Do I Need an Attorney to Probate an Estate?

Probably.  Estate matters are, as a legal proposition, moderately complex.  The paperwork is substantial.  Disgruntled beneficiaries can create complexities that may require experience to resolve.  There are tax returns to file, and tax decisions to make that may be beyond the competence of many.  There may be heirs to identify, who may be spread around the planet.  Probates often involve sale of real property, in which one should always involve an attorney.  Some probates involve property in other states or countries.  Since the pitfalls are many, professional advice and assistance seems a good investment.  It is the job of the Personal Representative’s attorney to keep the Personal Representative out of legal difficulty and help her process the probate with diligence.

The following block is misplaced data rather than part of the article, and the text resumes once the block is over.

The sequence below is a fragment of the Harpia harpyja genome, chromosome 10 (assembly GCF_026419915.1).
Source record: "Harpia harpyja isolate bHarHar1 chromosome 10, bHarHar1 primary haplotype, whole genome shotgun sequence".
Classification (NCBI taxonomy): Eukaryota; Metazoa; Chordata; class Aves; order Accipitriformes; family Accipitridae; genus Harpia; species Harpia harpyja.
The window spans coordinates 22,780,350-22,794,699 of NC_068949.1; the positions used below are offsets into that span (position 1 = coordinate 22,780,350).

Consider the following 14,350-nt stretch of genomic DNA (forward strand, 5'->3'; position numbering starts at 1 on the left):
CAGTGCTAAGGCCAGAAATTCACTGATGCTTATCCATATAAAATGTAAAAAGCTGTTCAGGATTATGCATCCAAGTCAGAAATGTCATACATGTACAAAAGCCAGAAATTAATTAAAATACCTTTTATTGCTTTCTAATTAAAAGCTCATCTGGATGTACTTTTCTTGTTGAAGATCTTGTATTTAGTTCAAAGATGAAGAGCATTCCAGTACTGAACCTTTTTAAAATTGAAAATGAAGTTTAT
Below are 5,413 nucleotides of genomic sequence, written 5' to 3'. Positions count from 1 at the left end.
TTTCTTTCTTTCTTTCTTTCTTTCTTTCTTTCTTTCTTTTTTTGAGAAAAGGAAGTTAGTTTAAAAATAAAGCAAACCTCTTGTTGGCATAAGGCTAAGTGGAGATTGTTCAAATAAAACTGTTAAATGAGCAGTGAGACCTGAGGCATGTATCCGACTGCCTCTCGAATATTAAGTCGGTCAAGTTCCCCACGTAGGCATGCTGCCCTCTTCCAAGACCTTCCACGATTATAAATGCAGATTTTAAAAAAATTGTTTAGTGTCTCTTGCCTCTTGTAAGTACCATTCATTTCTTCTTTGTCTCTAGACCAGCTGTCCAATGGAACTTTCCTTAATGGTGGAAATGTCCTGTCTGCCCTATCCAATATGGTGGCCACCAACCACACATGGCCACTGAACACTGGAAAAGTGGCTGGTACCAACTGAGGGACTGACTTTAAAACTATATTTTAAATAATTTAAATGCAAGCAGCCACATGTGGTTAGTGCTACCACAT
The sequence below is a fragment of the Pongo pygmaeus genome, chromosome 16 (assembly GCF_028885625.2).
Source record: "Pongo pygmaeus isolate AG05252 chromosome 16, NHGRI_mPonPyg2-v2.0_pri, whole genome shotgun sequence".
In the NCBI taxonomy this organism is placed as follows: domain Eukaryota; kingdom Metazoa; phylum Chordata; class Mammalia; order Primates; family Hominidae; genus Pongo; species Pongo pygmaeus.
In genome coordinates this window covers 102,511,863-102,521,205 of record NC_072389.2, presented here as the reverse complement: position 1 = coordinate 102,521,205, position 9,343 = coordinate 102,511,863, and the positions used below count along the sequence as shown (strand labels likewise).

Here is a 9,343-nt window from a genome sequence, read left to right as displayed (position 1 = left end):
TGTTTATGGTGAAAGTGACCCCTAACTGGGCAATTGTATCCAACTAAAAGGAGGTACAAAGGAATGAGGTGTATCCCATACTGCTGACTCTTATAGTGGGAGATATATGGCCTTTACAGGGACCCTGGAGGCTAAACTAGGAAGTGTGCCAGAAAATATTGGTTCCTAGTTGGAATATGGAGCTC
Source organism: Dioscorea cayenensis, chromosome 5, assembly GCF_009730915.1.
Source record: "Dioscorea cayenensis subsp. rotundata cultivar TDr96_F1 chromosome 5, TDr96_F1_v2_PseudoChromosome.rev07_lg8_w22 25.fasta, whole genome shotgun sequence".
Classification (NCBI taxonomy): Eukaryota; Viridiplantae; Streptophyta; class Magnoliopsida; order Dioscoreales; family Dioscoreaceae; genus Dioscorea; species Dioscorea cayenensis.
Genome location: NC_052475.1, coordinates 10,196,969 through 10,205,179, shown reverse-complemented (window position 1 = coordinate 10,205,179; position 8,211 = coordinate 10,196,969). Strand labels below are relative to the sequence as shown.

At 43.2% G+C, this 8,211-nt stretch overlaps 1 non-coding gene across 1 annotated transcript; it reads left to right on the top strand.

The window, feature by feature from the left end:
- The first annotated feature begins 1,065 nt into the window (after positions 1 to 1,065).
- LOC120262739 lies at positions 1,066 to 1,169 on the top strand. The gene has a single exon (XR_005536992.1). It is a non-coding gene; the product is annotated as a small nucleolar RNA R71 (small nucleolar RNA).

On the other hand, persons who have previously handled probates may be able to manage another, especially if the probate in question presents no particular oddities.  Also, persons of special skills or those with a great deal of time on their hands who are looking for a challenge might manage a probate adequately.

When considering an attorney, choose one who returns calls, seems trustworthy and approachable, and has probate experience in the local county where you intend to file the decedent’s probate.